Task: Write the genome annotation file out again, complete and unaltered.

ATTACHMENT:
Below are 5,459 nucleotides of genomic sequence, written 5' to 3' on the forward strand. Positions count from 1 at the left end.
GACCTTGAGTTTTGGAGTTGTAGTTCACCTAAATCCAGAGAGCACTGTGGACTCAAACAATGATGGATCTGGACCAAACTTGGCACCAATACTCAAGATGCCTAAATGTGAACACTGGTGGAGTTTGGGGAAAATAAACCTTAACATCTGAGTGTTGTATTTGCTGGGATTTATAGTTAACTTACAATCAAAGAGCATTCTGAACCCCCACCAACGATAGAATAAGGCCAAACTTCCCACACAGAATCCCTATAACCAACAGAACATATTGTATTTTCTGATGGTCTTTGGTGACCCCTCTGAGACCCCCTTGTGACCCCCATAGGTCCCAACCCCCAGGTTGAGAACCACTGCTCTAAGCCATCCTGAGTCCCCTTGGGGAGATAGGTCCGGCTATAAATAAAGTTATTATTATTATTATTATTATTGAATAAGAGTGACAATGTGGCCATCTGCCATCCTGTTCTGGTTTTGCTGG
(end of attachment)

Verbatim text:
Below are 5,459 nucleotides of genomic sequence, written 5' to 3' on the forward strand. Positions count from 1 at the left end.
GACCTTGAGTTTTGGAGTTGTAGTTCACCTAAATCCAGAGAGCACTGTGGACTCAAACAATGATGGATCTGGACCAAACTTGGCACCAATACTCAAGATGCCTAAATGTGAACACTGGTGGAGTTTGGGGAAAATAAACCTTAACATCTGAGTGTTGTATTTGCTGGGATTTATAGTTAACTTACAATCAAAGAGCATTCTGAACCCCCACCAACGATAGAATAAGGCCAAACTTCCCACACAGAATCCCTATAACCAACAGAACATATTGTATTTTCTGATGGTCTTTGGTGACCCCTCTGAGACCCCCTTGTGACCCCCATAGGTCCCAACCCCCAGGTTGAGAACCACTGCTCTAAGCCATCCTGAGTCCCCTTGGGGAGATAGGTCCGGCTATAAATAAAGTTATTATTATTATTATTATTATTGAATAAGAGTGACAATGTGGCCATCTGCCATCCTGTTCTGGTTTTGCTGG